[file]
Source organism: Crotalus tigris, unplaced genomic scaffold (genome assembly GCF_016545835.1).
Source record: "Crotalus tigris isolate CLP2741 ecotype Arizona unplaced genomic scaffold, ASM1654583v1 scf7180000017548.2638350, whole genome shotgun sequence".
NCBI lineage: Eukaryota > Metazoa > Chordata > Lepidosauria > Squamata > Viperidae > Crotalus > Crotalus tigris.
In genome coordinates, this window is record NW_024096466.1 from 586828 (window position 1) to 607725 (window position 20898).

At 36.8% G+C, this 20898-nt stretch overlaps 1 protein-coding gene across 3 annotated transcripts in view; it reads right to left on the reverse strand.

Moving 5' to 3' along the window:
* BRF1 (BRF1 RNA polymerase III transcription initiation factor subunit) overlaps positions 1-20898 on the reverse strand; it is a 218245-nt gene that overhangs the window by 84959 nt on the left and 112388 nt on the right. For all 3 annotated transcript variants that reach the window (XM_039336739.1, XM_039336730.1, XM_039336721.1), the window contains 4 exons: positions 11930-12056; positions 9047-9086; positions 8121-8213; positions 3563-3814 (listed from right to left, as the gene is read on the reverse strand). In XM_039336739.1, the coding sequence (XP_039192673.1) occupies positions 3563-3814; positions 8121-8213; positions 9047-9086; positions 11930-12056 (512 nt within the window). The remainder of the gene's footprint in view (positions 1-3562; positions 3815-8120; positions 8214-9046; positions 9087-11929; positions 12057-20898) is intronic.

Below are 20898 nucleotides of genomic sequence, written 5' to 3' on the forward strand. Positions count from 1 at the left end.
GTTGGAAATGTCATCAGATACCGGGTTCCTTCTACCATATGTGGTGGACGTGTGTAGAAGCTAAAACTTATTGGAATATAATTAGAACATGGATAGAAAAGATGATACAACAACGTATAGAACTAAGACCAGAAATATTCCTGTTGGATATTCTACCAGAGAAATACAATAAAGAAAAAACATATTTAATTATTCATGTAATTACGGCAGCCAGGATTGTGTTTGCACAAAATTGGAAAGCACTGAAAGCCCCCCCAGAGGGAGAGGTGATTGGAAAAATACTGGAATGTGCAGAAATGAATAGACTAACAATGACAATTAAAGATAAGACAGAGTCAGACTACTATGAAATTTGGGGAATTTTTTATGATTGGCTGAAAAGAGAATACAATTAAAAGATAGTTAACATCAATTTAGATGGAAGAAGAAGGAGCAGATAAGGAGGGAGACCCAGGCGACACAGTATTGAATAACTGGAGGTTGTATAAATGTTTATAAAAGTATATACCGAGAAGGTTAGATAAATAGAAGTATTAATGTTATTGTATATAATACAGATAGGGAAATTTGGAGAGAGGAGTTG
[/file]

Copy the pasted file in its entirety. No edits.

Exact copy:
Source organism: Crotalus tigris, unplaced genomic scaffold (genome assembly GCF_016545835.1).
Source record: "Crotalus tigris isolate CLP2741 ecotype Arizona unplaced genomic scaffold, ASM1654583v1 scf7180000017548.2638350, whole genome shotgun sequence".
NCBI lineage: Eukaryota > Metazoa > Chordata > Lepidosauria > Squamata > Viperidae > Crotalus > Crotalus tigris.
In genome coordinates, this window is record NW_024096466.1 from 586828 (window position 1) to 607725 (window position 20898).

At 36.8% G+C, this 20898-nt stretch overlaps 1 protein-coding gene across 3 annotated transcripts in view; it reads right to left on the reverse strand.

Moving 5' to 3' along the window:
* BRF1 (BRF1 RNA polymerase III transcription initiation factor subunit) overlaps positions 1-20898 on the reverse strand; it is a 218245-nt gene that overhangs the window by 84959 nt on the left and 112388 nt on the right. For all 3 annotated transcript variants that reach the window (XM_039336739.1, XM_039336730.1, XM_039336721.1), the window contains 4 exons: positions 11930-12056; positions 9047-9086; positions 8121-8213; positions 3563-3814 (listed from right to left, as the gene is read on the reverse strand). In XM_039336739.1, the coding sequence (XP_039192673.1) occupies positions 3563-3814; positions 8121-8213; positions 9047-9086; positions 11930-12056 (512 nt within the window). The remainder of the gene's footprint in view (positions 1-3562; positions 3815-8120; positions 8214-9046; positions 9087-11929; positions 12057-20898) is intronic.

Below are 20898 nucleotides of genomic sequence, written 5' to 3' on the forward strand. Positions count from 1 at the left end.
GTTGGAAATGTCATCAGATACCGGGTTCCTTCTACCATATGTGGTGGACGTGTGTAGAAGCTAAAACTTATTGGAATATAATTAGAACATGGATAGAAAAGATGATACAACAACGTATAGAACTAAGACCAGAAATATTCCTGTTGGATATTCTACCAGAGAAATACAATAAAGAAAAAACATATTTAATTATTCATGTAATTACGGCAGCCAGGATTGTGTTTGCACAAAATTGGAAAGCACTGAAAGCCCCCCCAGAGGGAGAGGTGATTGGAAAAATACTGGAATGTGCAGAAATGAATAGACTAACAATGACAATTAAAGATAAGACAGAGTCAGACTACTATGAAATTTGGGGAATTTTTTATGATTGGCTGAAAAGAGAATACAATTAAAAGATAGTTAACATCAATTTAGATGGAAGAAGAAGGAGCAGATAAGGAGGGAGACCCAGGCGACACAGTATTGAATAACTGGAGGTTGTATAAATGTTTATAAAAGTATATACCGAGAAGGTTAGATAAATAGAAGTATTAATGTTATTGTATATAATACAGATAGGGAAATTTGGAGAGAGGAGTTG